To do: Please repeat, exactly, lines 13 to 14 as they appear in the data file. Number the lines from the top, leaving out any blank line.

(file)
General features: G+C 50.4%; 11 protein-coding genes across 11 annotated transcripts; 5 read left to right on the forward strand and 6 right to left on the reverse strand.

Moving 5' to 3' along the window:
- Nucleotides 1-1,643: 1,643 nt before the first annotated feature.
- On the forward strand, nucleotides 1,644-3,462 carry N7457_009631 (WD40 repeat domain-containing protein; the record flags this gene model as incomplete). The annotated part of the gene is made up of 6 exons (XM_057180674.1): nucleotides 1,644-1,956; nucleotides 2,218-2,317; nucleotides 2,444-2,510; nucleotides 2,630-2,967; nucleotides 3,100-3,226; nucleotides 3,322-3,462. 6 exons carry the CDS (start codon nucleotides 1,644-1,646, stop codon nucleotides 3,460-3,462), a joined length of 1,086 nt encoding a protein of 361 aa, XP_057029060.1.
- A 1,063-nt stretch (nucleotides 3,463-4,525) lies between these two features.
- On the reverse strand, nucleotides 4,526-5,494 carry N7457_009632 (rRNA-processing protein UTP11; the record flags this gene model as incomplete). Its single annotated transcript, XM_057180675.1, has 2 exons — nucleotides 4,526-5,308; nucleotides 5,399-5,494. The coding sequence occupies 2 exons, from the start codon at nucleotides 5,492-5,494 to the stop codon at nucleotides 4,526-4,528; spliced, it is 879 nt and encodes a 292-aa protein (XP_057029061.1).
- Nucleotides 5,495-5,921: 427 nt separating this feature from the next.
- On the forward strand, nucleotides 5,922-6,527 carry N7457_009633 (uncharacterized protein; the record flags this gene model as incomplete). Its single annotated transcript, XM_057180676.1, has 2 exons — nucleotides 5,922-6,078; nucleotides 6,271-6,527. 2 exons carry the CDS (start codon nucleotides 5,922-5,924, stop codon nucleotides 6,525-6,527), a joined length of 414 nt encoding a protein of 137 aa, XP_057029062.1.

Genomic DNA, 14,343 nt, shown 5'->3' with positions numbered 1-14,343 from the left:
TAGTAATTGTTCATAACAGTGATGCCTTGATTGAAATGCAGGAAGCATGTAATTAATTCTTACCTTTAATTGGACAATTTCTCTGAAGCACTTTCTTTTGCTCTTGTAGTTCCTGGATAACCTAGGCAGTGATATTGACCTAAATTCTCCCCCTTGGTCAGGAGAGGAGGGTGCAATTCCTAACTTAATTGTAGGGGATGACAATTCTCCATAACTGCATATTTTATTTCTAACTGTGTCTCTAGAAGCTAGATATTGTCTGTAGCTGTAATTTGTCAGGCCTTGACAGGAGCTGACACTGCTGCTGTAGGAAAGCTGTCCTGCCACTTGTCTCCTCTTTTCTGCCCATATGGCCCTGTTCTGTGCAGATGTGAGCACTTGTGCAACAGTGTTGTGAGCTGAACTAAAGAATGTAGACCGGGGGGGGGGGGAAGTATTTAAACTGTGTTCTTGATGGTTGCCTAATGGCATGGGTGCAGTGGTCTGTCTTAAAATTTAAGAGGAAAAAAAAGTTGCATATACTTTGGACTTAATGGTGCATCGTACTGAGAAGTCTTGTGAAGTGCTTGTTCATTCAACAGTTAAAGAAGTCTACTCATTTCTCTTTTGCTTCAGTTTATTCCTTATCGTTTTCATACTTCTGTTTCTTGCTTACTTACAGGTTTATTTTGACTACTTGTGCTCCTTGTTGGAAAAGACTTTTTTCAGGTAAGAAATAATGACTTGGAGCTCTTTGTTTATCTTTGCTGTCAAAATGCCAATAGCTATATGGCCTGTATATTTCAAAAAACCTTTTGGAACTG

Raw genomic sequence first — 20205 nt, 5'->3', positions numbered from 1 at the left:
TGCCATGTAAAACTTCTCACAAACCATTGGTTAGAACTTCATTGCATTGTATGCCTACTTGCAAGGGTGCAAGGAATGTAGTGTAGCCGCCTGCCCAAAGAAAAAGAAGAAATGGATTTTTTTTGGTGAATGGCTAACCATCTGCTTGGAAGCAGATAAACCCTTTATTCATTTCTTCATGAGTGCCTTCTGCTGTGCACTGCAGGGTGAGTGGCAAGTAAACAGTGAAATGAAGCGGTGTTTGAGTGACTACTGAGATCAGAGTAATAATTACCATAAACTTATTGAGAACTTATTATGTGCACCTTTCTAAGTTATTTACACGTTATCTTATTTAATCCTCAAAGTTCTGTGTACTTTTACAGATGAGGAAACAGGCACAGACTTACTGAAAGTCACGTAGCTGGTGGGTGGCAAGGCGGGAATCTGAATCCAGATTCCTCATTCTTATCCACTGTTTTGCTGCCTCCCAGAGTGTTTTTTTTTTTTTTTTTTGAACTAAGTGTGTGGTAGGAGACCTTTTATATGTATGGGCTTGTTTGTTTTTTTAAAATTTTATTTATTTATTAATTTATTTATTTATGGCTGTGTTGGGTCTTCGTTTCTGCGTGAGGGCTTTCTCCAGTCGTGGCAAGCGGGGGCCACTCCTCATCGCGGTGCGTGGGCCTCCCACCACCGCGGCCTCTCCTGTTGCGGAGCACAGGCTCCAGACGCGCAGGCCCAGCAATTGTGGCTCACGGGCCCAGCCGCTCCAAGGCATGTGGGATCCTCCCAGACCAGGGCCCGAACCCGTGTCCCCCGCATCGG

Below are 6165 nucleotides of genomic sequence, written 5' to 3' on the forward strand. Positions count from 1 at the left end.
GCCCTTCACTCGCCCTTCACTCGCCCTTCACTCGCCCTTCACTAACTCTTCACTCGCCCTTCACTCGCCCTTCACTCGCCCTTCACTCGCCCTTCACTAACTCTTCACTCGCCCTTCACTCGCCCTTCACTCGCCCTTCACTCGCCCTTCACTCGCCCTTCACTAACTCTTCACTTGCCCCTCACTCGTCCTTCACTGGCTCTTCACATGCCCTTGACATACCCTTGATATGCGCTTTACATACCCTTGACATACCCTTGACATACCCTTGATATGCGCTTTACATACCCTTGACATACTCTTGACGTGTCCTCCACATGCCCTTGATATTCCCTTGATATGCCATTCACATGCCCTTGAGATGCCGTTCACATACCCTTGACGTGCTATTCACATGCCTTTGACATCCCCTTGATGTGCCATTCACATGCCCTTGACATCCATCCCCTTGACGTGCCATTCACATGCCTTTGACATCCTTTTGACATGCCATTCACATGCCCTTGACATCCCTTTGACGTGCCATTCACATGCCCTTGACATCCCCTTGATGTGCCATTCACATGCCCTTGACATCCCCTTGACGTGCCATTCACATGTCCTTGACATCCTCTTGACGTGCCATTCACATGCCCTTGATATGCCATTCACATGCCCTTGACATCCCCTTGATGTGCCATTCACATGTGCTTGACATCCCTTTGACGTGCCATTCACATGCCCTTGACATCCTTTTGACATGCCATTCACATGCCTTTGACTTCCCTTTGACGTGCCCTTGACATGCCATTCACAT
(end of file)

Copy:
Below are 6165 nucleotides of genomic sequence, written 5' to 3' on the forward strand. Positions count from 1 at the left end.
GCCCTTCACTCGCCCTTCACTCGCCCTTCACTCGCCCTTCACTAACTCTTCACTCGCCCTTCACTCGCCCTTCACTCGCCCTTCACTCGCCCTTCACTAACTCTTCACTCGCCCTTCACTCGCCCTTCACTCGCCCTTCACTCGCCCTTCACTCGCCCTTCACTAACTCTTCACTTGCCCCTCACTCGTCCTTCACTGGCTCTTCACATGCCCTTGACATACCCTTGATATGCGCTTTACATACCCTTGACATACCCTTGACATACCCTTGATATGCGCTTTACATACCCTTGACATACTCTTGACGTGTCCTCCACATGCCCTTGATATTCCCTTGATATGCCATTCACATGCCCTTGAGATGCCGTTCACATACCCTTGACGTGCTATTCACATGCCTTTGACATCCCCTTGATGTGCCATTCACATGCCCTTGACATCCATCCCCTTGACGTGCCATTCACATGCCTTTGACATCCTTTTGACATGCCATTCACATGCCCTTGACATCCCTTTGACGTGCCATTCACATGCCCTTGACATCCCCTTGATGTGCCATTCACATGCCCTTGACATCCCCTTGACGTGCCATTCACATGTCCTTGACATCCTCTTGACGTGCCATTCACATGCCCTTGATATGCCATTCACATGCCCTTGACATCCCCTTGATGTGCCATTCACATGTGCTTGACATCCCTTTGACGTGCCATTCACATGCCCTTGACATCCTTTTGACATGCCATTCACATGCCTTTGACTTCCCTTTGACGTGCCCTTGACATGCCATTCACAT